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The courts in Michigan's judicial system, like those in many other states, may be divided into three tiers: the trial courts, the Court of Appeals, and the Supreme Court.
The bottom tier, the trial courts, may be further divided into the probate, district, and circuit courts.
The probate courts deal with wills, estate succession, appointments of guardians and conservators, and probate issues.
The district courts hear criminal misdemeanor cases, civil cases with claims of up to $25,000, traffic violations, and small claims.
The circuit court is the court with the broadest powers in Michigan, hearing all criminal felony cases and civil matters involving more than $25,000. The family division of the circuit courts hears cases involving divorce, paternity, adoption, and protection orders. In addition, the circuit courts hear appeals from other trial courts and administrative agencies.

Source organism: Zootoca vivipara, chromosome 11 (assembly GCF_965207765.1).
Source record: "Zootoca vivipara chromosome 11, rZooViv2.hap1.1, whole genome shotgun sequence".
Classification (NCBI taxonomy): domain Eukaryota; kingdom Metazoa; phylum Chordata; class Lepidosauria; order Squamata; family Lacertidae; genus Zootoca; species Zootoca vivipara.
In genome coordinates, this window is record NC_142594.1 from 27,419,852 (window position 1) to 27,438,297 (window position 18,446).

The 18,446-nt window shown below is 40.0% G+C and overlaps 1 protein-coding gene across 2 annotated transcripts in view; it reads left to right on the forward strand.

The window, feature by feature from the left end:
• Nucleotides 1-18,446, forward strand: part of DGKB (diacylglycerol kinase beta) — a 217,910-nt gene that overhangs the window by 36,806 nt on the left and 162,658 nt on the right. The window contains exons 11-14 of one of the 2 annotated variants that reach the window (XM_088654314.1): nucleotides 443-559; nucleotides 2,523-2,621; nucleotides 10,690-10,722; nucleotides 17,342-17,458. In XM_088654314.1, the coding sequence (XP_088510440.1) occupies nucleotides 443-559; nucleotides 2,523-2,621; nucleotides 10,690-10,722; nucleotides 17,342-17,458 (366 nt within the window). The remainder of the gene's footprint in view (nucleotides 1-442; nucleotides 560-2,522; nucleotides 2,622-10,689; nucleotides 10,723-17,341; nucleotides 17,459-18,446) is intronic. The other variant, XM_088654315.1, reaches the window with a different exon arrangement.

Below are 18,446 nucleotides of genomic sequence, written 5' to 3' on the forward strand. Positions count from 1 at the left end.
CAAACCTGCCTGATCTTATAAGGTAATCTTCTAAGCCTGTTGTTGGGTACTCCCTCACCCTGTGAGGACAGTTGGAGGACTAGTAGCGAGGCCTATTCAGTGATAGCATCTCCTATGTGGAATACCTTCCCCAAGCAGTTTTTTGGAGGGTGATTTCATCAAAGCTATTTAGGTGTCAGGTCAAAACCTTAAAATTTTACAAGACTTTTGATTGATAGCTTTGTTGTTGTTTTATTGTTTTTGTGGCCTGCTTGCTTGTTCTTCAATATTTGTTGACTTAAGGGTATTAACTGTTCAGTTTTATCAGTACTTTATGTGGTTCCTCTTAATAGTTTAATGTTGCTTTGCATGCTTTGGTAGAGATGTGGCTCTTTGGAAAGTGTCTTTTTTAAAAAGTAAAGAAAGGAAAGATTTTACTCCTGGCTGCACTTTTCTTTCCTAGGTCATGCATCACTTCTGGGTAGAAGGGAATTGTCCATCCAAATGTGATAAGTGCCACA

Just above the trial courts is the Court of Appeals, which hears appeals from the lower courts.
If dissatisfied with the decision of the Court of Appeals, parties may appeal to the Supreme Court, the top tier in the judicial system. The Supreme Court also handles bar admissions, court procedure oversight and other administrative tasks.
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